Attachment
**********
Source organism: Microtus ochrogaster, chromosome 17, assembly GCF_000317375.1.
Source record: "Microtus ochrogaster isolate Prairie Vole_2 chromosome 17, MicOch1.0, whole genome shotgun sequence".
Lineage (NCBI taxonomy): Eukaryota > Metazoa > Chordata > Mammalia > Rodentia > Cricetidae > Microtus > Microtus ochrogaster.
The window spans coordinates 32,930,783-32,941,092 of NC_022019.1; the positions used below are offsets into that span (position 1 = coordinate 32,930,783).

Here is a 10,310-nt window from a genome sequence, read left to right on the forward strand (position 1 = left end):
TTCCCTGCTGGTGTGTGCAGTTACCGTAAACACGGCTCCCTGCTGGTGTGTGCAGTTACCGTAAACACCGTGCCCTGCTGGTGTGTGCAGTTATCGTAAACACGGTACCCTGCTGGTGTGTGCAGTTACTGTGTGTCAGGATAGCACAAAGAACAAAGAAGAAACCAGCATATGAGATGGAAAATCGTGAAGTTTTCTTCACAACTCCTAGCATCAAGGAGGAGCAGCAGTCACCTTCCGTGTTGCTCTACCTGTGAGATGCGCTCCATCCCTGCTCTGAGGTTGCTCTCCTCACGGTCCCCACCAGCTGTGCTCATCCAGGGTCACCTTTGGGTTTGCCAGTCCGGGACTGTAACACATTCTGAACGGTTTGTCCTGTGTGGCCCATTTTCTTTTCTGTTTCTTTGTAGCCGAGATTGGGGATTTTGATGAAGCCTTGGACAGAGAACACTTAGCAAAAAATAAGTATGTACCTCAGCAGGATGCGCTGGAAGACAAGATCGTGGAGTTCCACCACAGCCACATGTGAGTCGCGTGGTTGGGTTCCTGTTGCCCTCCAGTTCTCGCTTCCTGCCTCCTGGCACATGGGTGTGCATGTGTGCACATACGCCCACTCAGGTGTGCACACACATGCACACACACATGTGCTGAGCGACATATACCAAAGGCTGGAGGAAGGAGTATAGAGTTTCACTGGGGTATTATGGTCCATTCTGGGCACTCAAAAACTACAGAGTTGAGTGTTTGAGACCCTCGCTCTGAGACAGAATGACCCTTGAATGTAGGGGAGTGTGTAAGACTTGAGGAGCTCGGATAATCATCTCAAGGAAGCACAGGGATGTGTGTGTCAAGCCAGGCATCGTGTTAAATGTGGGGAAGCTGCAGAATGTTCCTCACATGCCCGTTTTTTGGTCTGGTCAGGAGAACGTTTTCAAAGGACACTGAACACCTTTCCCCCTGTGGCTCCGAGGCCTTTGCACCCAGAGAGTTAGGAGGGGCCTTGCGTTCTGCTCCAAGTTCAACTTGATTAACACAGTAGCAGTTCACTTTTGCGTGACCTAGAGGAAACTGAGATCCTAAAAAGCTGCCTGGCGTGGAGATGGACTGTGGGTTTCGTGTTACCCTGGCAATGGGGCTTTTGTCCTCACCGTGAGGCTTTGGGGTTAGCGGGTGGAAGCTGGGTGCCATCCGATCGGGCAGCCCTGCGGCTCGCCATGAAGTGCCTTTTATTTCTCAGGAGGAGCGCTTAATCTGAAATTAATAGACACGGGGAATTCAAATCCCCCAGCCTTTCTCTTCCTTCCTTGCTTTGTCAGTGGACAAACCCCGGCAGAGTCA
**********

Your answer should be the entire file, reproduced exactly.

Source organism: Microtus ochrogaster, chromosome 17, assembly GCF_000317375.1.
Source record: "Microtus ochrogaster isolate Prairie Vole_2 chromosome 17, MicOch1.0, whole genome shotgun sequence".
Lineage (NCBI taxonomy): Eukaryota > Metazoa > Chordata > Mammalia > Rodentia > Cricetidae > Microtus > Microtus ochrogaster.
The window spans coordinates 32,930,783-32,941,092 of NC_022019.1; the positions used below are offsets into that span (position 1 = coordinate 32,930,783).

Here is a 10,310-nt window from a genome sequence, read left to right on the forward strand (position 1 = left end):
TTCCCTGCTGGTGTGTGCAGTTACCGTAAACACGGCTCCCTGCTGGTGTGTGCAGTTACCGTAAACACCGTGCCCTGCTGGTGTGTGCAGTTATCGTAAACACGGTACCCTGCTGGTGTGTGCAGTTACTGTGTGTCAGGATAGCACAAAGAACAAAGAAGAAACCAGCATATGAGATGGAAAATCGTGAAGTTTTCTTCACAACTCCTAGCATCAAGGAGGAGCAGCAGTCACCTTCCGTGTTGCTCTACCTGTGAGATGCGCTCCATCCCTGCTCTGAGGTTGCTCTCCTCACGGTCCCCACCAGCTGTGCTCATCCAGGGTCACCTTTGGGTTTGCCAGTCCGGGACTGTAACACATTCTGAACGGTTTGTCCTGTGTGGCCCATTTTCTTTTCTGTTTCTTTGTAGCCGAGATTGGGGATTTTGATGAAGCCTTGGACAGAGAACACTTAGCAAAAAATAAGTATGTACCTCAGCAGGATGCGCTGGAAGACAAGATCGTGGAGTTCCACCACAGCCACATGTGAGTCGCGTGGTTGGGTTCCTGTTGCCCTCCAGTTCTCGCTTCCTGCCTCCTGGCACATGGGTGTGCATGTGTGCACATACGCCCACTCAGGTGTGCACACACATGCACACACACATGTGCTGAGCGACATATACCAAAGGCTGGAGGAAGGAGTATAGAGTTTCACTGGGGTATTATGGTCCATTCTGGGCACTCAAAAACTACAGAGTTGAGTGTTTGAGACCCTCGCTCTGAGACAGAATGACCCTTGAATGTAGGGGAGTGTGTAAGACTTGAGGAGCTCGGATAATCATCTCAAGGAAGCACAGGGATGTGTGTGTCAAGCCAGGCATCGTGTTAAATGTGGGGAAGCTGCAGAATGTTCCTCACATGCCCGTTTTTTGGTCTGGTCAGGAGAACGTTTTCAAAGGACACTGAACACCTTTCCCCCTGTGGCTCCGAGGCCTTTGCACCCAGAGAGTTAGGAGGGGCCTTGCGTTCTGCTCCAAGTTCAACTTGATTAACACAGTAGCAGTTCACTTTTGCGTGACCTAGAGGAAACTGAGATCCTAAAAAGCTGCCTGGCGTGGAGATGGACTGTGGGTTTCGTGTTACCCTGGCAATGGGGCTTTTGTCCTCACCGTGAGGCTTTGGGGTTAGCGGGTGGAAGCTGGGTGCCATCCGATCGGGCAGCCCTGCGGCTCGCCATGAAGTGCCTTTTATTTCTCAGGAGGAGCGCTTAATCTGAAATTAATAGACACGGGGAATTCAAATCCCCCAGCCTTTCTCTTCCTTCCTTGCTTTGTCAGTGGACAAACCCCGGCAGAGTCA